Editor’s note: This story was originally published on February 8, 2019. It has been updated following the sentencing of Yang Feng Glan, a Chinese citizen known as the “ivory queen,” in Tanzania.
Major victories are scarce in the fight against international wildlife crime, but January 2018 marked one such triumph when Thai police arrested Bach “Boonchai” Mai, a notorious Vietnamese trafficker known to deal in ivory, rhino horn, tigers, pangolins, and more, according to a Guardian exposé and evidence gathered by the anti-trafficking group Freeland.
The widely praised news made international headlines—but celebrations were premature. Last week, Bach walked free after a key witness recanted his testimony in court. It’s an all too familiar outcome for those accused of leading illegal wildlife trade operations. They are rarely convicted, and even more rarely punished.
“There’s so many cases with so-called kingpins or senior, important figures that either drag on for years in the courts and then collapse or simply wind up not being prosecuted,” says Julian Rademeyer, a project leader with TRAFFIC, the international wildlife trade monitoring network. “It’s enormously frustrating because it happens far too often.”
Bach was charged for his suspected role in the smuggling of 14 rhino horns to Thailand, in violation of an international treaty on wildlife trade and of Thailand’s Wildlife Preservation and Protection Act. If he’d been convicted, he could have faced up to four years in prison and a $1,300 fine.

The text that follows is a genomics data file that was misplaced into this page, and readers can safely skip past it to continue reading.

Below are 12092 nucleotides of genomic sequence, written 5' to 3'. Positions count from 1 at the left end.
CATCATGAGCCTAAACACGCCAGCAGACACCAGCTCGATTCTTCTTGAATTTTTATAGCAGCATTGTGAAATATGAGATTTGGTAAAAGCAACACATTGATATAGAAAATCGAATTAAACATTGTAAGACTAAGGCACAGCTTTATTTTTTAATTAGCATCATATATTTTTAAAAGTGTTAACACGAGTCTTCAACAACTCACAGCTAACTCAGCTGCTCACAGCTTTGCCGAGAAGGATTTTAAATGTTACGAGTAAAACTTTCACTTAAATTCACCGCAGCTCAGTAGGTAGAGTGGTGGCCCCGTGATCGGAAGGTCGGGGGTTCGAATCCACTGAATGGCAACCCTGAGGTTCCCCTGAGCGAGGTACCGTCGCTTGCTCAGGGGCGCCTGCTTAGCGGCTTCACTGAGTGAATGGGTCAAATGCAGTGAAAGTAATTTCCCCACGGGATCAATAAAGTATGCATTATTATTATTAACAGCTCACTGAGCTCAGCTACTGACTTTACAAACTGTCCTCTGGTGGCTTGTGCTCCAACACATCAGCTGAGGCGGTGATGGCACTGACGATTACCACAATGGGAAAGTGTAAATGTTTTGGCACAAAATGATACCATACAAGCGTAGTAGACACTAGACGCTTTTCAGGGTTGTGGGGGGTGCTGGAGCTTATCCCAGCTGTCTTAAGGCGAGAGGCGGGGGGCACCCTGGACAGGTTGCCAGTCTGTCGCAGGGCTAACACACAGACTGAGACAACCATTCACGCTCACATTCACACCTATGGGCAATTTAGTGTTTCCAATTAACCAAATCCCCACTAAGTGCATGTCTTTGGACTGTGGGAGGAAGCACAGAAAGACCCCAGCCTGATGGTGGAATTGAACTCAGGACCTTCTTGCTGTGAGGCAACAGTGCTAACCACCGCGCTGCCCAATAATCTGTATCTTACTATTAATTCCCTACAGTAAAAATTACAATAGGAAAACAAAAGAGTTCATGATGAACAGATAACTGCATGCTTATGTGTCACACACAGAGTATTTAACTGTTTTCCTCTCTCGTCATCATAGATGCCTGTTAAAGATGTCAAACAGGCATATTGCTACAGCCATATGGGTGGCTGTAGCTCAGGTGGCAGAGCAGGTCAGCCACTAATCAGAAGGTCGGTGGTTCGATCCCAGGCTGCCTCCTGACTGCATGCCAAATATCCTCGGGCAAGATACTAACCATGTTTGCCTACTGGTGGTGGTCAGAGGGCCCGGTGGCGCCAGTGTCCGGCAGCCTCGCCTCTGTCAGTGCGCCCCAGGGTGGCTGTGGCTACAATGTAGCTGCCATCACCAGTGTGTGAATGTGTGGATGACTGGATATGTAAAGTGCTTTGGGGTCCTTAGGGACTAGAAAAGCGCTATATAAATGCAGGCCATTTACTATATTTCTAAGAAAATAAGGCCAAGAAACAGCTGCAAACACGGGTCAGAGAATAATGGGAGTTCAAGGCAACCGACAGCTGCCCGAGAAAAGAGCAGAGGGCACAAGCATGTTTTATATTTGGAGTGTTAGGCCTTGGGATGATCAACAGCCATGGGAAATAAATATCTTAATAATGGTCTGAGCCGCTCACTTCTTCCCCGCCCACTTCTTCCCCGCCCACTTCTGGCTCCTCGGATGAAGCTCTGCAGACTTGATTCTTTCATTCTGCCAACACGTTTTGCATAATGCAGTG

Conservationists originally hoped that Bach’s arrest would kick off a multicountry investigation to unravel Hydra, the many-headed criminal syndicate Bach allegedly runs with his brother, Bach Van Lim. Hydra operates throughout Southeast Asia and has known ties to Africa and China, says Steven Galster, founder of Freeland, which is based in Bangkok.
“If you’re going from a scale of one to 10 for extremely important players in illegal wildlife trade, Boonchai is around an 8.5,” says Galster, who has been tracking the Hydra syndicate since 2003. “There’s probably only one or two others on his level in Southeast Asia.”
Bach had long managed to evade arrest, Galster says, but in December 2017, Thai authorities linked him to 14 rhino horns they discovered in a Chinese citizen’s luggage at Bangkok’s airport. Rather than confront and arrest the man outright, Thai customs and police chose to use a method called “controlled delivery.” They followed the man as he continued on his way with the horns, leading them to a government wildlife quarantine officer, who took the horns off the Chinese man and then met with a relative of Bach’s. Ultimately, this led to Bach himself as the alleged financier and importer of the horns.
“We shouldn’t forget that this case has shown some real progress in the way Thai authorities investigated wildlife trafficking,” says Giovanni Broussard, Southeast Asia regional coordinator of the United Nations Global Program for Combatting Wildlife and Forest Crime.
As media headlines faded, however, interest in the case waned, Galster says. The Thai government and Freeland have assembled years of evidence pointing to Bach’s guilt, but authorities chose to hand the case off to a junior prosecutor, who built his case around a single witness testimony rather than those collective resources. Thai authorities did not respond to a request for comment.
Last week, in a nearly empty courtroom just south of Bangkok, Bach’s lawyer argued that his client had fallen victim to a case of mistaken identity. When asked to identify Bach—who had altered his appearance by wearing a hairpiece and glasses, Galster says—the witness said he could not. “There was enough doubt cast that the judge felt she had nothing else to go on,” Galster says. “Boonchai Bach’s altered appearance was meant to ensure the witness had a reason to change his mind.”